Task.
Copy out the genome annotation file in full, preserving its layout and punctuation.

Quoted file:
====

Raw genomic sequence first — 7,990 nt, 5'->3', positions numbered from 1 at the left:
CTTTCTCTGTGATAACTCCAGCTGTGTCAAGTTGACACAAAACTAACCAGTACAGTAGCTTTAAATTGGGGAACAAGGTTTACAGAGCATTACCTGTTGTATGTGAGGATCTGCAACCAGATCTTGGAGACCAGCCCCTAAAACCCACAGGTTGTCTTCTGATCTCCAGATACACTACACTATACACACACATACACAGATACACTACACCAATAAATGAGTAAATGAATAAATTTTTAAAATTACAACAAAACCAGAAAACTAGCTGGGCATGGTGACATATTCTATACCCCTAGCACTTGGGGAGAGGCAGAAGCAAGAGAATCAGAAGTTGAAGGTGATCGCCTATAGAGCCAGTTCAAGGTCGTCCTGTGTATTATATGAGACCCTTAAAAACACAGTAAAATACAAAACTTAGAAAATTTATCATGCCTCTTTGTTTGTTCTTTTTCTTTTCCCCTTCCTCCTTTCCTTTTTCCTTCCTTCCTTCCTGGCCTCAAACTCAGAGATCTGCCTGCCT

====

Raw genomic sequence first — 7,990 nt, 5'->3', positions numbered from 1 at the left:
CTTTCTCTGTGATAACTCCAGCTGTGTCAAGTTGACACAAAACTAACCAGTACAGTAGCTTTAAATTGGGGAACAAGGTTTACAGAGCATTACCTGTTGTATGTGAGGATCTGCAACCAGATCTTGGAGACCAGCCCCTAAAACCCACAGGTTGTCTTCTGATCTCCAGATACACTACACTATACACACACATACACAGATACACTACACCAATAAATGAGTAAATGAATAAATTTTTAAAATTACAACAAAACCAGAAAACTAGCTGGGCATGGTGACATATTCTATACCCCTAGCACTTGGGGAGAGGCAGAAGCAAGAGAATCAGAAGTTGAAGGTGATCGCCTATAGAGCCAGTTCAAGGTCGTCCTGTGTATTATATGAGACCCTTAAAAACACAGTAAAATACAAAACTTAGAAAATTTATCATGCCTCTTTGTTTGTTCTTTTTCTTTTCCCCTTCCTCCTTTCCTTTTTCCTTCCTTCCTTCCTGGCCTCAAACTCAGAGATCTGCCTGCCT